CommInsure-SMH

CommInsure vs ASX in crisis: who won?

PR mavens love a juicy scandal and the month of March delivered the goods. Here we compare the two corporate crises that have dominated the front pages.

But first: the true winner was the media

Hurrah to Fairfax and the ABC for doing their jobs spectacularly as the fourth estate. Historically the fourth estate’s role was as a check and balance on the powers of the three branches of government. The power and influence of the private sector justify the extension of the media’s role into keeping corporates honest.

Adele Ferguson and her colleagues have approached business journalism with an investigative reporter’s eye. Having worked for a newspaper myself, I appreciate their meticulous research and tenacity. (Full disclosure: Once upon a time, I was an op-ed columnist at the Daily Telegraph, where fact-checking was not the top priority.)

ASIC, where is the love?

CBA’s CEO Ian Narev had described CommInsure’s claims mismanagement as instances where the bank ‘focused too much on process rather than people’, and that ‘being ethical does not mean being perfect’.

ASIC has heard this type of messaging many times before; rumour has it that the government agency has staff dedicated to ‘bad apple’ cases, such as rogue financial advisers.

ASIC chairman Greg Medcraft’s message to CommInsure, delivered in front of a business audience last week, was loud and clear – the problem goes deeper than a few bad apples. It goes to the very core of its corporate culture (pun intended).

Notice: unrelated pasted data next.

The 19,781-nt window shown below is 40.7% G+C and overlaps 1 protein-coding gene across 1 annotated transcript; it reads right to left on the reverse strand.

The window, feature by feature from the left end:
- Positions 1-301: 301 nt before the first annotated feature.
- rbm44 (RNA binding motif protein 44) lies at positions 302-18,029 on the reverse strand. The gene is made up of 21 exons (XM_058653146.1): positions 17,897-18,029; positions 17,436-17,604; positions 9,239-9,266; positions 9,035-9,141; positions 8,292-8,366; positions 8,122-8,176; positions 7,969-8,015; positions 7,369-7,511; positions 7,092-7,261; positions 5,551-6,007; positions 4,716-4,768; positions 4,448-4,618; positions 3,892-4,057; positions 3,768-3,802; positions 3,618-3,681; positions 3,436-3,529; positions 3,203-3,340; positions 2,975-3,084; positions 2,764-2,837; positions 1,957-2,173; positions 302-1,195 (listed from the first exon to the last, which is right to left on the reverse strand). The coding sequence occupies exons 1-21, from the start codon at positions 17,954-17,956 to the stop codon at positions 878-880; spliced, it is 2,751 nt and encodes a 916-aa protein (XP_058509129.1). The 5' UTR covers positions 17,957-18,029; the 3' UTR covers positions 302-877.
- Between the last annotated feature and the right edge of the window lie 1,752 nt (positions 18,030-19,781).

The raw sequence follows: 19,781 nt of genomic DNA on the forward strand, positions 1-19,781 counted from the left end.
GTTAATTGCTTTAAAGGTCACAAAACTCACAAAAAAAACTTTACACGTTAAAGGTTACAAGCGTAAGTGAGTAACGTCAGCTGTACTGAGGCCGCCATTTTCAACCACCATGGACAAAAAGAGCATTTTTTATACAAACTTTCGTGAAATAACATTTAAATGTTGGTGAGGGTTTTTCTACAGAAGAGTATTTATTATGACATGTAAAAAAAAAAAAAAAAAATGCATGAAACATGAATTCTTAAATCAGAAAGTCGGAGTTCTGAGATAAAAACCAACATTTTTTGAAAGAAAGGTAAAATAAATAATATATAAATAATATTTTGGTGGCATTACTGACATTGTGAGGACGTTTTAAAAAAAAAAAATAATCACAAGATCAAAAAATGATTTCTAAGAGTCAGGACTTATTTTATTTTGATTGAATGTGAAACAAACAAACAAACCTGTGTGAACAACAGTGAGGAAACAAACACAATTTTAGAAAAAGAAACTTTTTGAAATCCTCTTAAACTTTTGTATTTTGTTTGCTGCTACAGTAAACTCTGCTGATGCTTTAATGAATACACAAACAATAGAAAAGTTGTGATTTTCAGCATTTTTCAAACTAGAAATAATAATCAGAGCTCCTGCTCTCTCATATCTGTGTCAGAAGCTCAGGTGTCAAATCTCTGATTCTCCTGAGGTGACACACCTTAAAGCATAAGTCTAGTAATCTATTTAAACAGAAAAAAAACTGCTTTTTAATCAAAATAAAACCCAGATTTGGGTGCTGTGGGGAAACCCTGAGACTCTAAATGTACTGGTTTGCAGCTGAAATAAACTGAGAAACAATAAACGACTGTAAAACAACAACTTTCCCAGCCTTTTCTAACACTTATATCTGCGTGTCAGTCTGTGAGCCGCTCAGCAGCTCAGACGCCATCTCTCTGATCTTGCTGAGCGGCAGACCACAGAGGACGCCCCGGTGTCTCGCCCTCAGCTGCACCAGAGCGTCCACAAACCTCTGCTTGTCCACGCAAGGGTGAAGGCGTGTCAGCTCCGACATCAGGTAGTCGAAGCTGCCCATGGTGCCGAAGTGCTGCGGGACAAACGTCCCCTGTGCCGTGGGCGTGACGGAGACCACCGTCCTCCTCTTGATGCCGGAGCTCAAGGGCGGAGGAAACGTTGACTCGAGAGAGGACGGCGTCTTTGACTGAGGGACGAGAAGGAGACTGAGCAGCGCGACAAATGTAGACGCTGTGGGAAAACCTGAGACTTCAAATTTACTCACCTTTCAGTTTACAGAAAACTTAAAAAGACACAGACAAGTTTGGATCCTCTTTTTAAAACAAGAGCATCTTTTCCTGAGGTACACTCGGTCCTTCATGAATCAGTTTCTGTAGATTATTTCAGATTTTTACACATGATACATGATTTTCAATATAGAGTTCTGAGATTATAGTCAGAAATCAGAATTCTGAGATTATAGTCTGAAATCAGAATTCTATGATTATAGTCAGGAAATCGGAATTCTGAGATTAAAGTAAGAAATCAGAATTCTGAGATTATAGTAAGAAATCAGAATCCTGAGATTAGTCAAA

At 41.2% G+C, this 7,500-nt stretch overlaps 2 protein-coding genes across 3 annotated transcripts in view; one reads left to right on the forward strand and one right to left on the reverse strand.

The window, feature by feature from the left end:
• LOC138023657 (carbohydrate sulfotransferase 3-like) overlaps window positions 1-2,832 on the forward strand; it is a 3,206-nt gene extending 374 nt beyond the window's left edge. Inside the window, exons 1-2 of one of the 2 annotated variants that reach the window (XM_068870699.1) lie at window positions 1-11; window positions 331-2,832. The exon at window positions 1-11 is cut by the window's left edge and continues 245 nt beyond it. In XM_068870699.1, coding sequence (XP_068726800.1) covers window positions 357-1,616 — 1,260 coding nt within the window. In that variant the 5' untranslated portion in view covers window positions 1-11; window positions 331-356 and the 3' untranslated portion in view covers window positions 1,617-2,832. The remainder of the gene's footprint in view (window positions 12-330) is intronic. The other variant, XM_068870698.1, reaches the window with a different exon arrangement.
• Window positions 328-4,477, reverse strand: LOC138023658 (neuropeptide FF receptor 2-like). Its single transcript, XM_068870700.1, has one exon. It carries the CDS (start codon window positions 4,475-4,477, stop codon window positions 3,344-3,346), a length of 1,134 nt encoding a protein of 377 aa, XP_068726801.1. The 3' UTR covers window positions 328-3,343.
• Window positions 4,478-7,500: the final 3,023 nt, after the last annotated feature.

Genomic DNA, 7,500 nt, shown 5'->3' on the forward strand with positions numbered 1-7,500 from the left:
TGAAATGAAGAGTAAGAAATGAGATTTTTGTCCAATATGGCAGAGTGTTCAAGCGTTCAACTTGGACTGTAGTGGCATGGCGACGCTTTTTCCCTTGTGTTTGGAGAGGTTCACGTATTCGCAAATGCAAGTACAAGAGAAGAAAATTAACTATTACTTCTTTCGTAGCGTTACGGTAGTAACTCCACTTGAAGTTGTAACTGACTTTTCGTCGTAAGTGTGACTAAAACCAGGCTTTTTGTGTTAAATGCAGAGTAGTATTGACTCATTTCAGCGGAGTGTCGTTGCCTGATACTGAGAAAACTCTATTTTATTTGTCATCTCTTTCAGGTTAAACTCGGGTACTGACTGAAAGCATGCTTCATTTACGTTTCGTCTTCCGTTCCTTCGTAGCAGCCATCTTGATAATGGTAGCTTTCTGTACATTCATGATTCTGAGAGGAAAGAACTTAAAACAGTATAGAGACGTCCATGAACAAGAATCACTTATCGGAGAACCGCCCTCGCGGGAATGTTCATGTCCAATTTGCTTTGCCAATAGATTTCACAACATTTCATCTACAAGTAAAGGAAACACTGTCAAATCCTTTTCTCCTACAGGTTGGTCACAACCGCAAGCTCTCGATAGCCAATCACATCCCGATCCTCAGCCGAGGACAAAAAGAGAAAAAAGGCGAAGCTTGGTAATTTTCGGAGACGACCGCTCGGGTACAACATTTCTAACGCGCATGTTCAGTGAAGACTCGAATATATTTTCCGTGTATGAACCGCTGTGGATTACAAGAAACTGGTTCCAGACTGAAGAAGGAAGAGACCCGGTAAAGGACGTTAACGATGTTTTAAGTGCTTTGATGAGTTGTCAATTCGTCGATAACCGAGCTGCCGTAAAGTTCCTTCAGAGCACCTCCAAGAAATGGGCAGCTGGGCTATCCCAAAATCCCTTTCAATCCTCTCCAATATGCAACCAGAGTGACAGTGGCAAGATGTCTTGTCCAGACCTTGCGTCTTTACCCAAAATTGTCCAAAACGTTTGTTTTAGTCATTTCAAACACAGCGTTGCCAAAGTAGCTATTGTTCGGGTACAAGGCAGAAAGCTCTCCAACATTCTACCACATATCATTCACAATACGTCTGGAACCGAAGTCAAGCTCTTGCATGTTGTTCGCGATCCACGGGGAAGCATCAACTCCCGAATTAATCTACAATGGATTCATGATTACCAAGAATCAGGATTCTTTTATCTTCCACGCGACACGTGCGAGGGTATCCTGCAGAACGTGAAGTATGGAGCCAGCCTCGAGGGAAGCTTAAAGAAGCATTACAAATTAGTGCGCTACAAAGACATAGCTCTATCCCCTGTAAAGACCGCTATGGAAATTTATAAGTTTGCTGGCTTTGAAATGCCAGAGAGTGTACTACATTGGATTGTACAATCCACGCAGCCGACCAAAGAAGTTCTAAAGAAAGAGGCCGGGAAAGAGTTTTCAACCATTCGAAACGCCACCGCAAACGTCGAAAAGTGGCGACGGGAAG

Meanwhile, Medcraft has nothing but praise for Elmer Funke-Kupper, who swiftly stepped down from his role as ASX CEO when allegations of corruption from when he was at Tabcorp got serious legs. Medcraft called Funke-Kupper creative and talented, and said we must respect his decision to resign.

CommInsure: 0, ASX: 1

Heads will roll

Time will tell how the CBA’s management team might change in the wake of ASIC’s investigation, and whilst there is inaction, Fairfax’s commentators will continue to ask for resignations. In contrast, the ASX nipped this issue in the bud when Funke-Kupper resigned of his own volition.

The ASX managed the story in the media so effectively that Funke-Kupper’s integrity and career achievements were applauded in the same breath as the reports around the alleged bribery.

CommInsure: 0, ASX: 1

What does it mean for consumers and business?

CommInsure has updated its insurance policy definitions, which must be a relief for its customers.

Funke-Kupper’s resignation could set a new benchmark for corporate Australia. Yes, the ASX has a special role as regulator besides being a listed company itself and is arguably subject to more stringent standards. Leaders caught up in scandals in the future could be expected to respond in the same way that politicians and other more ‘public’ figures do. Such is the blurring of the divide between the public and private.

Consumers: 1, Business: undecided